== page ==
The photo was taken in Petra, Mallorca, Baleares, Spain. The date: July 19th, 2009. The time was 14:19:44.

The Fray Junípero Serra Museum

Deregulation Of Mallorcan Electricity


In case you live on this island, you will have received a letter from your Mallorcan electricity supplier, either GESA or Endesa, a month or so ago. You were told that you now can freely choose who you want your electricity supplier to be, and a choice of six or eight companies was quoted. The deregulation of the Spanish electricity market came into effect on July 1st, 2009.

But, don’t get excited. All is not what it seems to be.

Electricity consumers in Spain and here in Mallorca will be able to choose their supplier from now on, when the company supplying the electricity and the company marketing it cease to be the same entity. It is hoped that the move will increase competition amongst electricity companies who will have to reduce prices and add incentives in order to attract customers. As from July 1st, the companies that currently own the electricity supply network will concentrate on expanding and maintaining this network, reading electricity meters and dealing with faults. Every customer, be it a private household or a business, will have the right to choose the electricity supplier, which will be the company that sells the electricity to the customer.

Customers with a power supply of less than 10 kw (as is normally the case in individual households) will be assigned to the Tarifa de Último Recurso (TUR) with a price fixed by the government. Customers with a power supply of more than 10 kw (some larger individual houses and most companies) can choose the most suitable offer from the various suppliers available. If they do not, their supply will remain unchanged, but they will be charged an additional 5 % per quarter until April 2010. If by then they haven’t chosen a new supplier, another provisional period will begin, lasting until November 2010, during which time they will be charged TUR plus 20 %.

What does it mean? In the case of you running an average household with a power supply below 10 kw, you will have to do nothing, and nothing will change. In fact you are not given any options. Only if you have an electricity supply above the average, you should look around and talk to the various companies given by GESA in their letter to you, or check on their website. Basically, it means if you have a swimming pool or an air conditioning unit, then you are likely to fall into the higher than average category; if not, you probably don’t. Whatever the situation, your electricity bill will go up once again, having gone up twice already during the past 12 months.

The photo was taken in Felanitx, Mallorca, Baleares, Spain. The date: May 7th, 2009. The time was 19:03:55.

Deregulation Of Mallorcan Electricity

Ca’n Marcel


Ca’n Marcel is a lavish townhouse in Palma’s old town with Gothic origins. During the 18th century, a French corsair from Marseille acquired the property and added first floor balconies to the front façade in breach of the prevailing building laws of the time, or so I’m told.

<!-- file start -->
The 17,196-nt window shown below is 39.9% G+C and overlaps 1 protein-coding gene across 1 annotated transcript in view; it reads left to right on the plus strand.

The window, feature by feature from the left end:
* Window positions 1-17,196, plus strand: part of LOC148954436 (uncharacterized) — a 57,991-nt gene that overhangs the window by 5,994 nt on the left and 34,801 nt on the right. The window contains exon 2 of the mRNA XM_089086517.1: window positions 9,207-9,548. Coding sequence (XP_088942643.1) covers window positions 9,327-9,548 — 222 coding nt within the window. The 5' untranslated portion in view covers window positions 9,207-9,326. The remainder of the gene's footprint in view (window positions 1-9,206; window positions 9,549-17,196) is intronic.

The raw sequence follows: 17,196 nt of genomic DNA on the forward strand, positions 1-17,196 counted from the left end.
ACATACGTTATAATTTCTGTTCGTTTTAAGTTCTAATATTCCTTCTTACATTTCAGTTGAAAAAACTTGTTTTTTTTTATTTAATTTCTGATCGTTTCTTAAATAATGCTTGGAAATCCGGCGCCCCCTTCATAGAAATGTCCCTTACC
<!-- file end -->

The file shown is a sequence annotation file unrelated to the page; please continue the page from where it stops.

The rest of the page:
The house is arranged around a courtyard with Tuscan style columns and pilasters. Today, this patio is elaborately decorated with fountains, murals, plants and bird cages with feathered creatures aplenty. Since 1978, Ca’n Marcel opens at night as an expensive cocktail bar (Abaco), with hundreds of candles lit in the patio as well as inside. Apart from candles, birds, paintings and the most beautiful flower arrangements you will ever have seen outside the Chelsea Flower Show, you can spot some famous faces there, at a price well worth the money, at least once. The background music selection is exquisite and discerning as well.


The photo (top) was taken in Palma de Mallorca, Baleares, Spain. The date: June 16th, 2009. The time was 11:59:44. The photo (bottom) was taken from the Internet, courtesy of S Walker/Flickr. Thank you.

Ca’n Marcel

Fish Markets In Palma


Here in Mallorca we are particularly privileged with an abundant supply of fish and seafood, and with it, the related markets and outlets for the freshest fish and of the widest choice possible.

There is the Llotja del Peix, at Es Moll de Pescadors, near the Real Club Nàutic de Palma, but you would have to get up early as trading here starts at 06h00. Then there are the three big municipal markets in Palma de Mallorca offering huge fish sections: Mercat Olivar, Mercat Pere Garau and Mercat Santa Catalina. There are also some smaller markets in Palma’s boroughs, and there are impressive fish sections in the hipermercats and department stores, such as Carrefour, El Corte Inglés, Mercadona and Eroski, to name but the most prominent ones.

I have noticed three main changes over the last twenty years in Mallorca, relative to fish: the provenance of fish is more and more of farmed origins, fish has become quite expensive now when it did not use to be, and finally, a good proportion of fish mongers in the markets have shut down, given up or are currently selling their stalls. It seems as if there has been a fish market crisis before La Crisis set in.

The photo was taken in Palma de Mallorca, Baleares, Spain. The date: July 3rd, 2009. The time was 14:59:10.

Fish Markets In Palma